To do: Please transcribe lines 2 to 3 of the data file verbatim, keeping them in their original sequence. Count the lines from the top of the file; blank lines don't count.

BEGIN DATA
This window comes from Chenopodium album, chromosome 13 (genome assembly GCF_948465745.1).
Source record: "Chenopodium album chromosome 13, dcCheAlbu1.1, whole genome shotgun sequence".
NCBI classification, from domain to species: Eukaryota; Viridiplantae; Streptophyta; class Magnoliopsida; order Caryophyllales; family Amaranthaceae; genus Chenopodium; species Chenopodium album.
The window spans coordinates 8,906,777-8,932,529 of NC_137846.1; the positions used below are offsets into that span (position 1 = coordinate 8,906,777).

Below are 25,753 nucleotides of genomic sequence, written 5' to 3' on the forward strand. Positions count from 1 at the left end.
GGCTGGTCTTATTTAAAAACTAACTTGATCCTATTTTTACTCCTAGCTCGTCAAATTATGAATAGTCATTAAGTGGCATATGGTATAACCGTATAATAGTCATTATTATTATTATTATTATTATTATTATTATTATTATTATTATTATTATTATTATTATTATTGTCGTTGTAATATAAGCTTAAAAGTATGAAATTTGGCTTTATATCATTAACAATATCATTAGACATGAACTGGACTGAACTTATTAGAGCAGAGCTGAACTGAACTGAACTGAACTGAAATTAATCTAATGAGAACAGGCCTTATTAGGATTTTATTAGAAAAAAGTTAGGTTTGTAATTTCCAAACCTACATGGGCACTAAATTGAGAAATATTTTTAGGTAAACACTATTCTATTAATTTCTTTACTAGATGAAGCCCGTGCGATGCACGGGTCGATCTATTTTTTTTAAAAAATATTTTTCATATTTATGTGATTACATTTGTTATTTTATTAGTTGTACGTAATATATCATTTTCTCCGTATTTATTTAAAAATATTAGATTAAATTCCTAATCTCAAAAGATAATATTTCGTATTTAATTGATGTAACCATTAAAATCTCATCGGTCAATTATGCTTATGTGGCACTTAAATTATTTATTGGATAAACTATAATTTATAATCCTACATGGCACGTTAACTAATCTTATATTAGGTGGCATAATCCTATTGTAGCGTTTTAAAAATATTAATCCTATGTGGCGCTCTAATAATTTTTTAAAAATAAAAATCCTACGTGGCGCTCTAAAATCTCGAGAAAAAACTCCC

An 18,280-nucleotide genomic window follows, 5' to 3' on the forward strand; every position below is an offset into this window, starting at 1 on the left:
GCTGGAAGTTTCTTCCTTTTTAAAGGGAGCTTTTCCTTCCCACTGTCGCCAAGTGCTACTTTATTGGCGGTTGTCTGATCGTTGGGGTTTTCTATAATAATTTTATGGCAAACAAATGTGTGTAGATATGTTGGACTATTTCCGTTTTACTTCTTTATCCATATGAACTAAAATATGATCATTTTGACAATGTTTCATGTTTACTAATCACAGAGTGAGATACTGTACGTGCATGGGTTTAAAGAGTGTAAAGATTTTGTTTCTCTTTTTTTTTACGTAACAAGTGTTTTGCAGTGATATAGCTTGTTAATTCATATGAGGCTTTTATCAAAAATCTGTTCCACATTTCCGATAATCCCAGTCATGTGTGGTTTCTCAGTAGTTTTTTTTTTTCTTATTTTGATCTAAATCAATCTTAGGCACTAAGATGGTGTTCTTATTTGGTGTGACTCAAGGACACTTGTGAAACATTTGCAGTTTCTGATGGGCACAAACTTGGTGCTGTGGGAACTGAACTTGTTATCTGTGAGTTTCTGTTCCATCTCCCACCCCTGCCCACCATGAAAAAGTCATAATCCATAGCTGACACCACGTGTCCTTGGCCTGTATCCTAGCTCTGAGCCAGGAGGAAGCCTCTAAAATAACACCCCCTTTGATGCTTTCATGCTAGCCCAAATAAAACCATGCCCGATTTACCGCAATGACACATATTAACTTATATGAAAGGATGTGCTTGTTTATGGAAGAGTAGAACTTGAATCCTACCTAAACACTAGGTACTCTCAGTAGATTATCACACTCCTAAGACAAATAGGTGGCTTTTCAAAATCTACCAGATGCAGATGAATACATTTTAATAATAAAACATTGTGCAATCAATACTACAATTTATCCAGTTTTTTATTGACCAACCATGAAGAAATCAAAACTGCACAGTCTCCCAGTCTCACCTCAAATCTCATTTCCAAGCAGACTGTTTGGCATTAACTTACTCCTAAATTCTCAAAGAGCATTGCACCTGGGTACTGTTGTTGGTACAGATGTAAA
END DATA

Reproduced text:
Source record: "Chenopodium album chromosome 13, dcCheAlbu1.1, whole genome shotgun sequence".
NCBI classification, from domain to species: Eukaryota; Viridiplantae; Streptophyta; class Magnoliopsida; order Caryophyllales; family Amaranthaceae; genus Chenopodium; species Chenopodium album.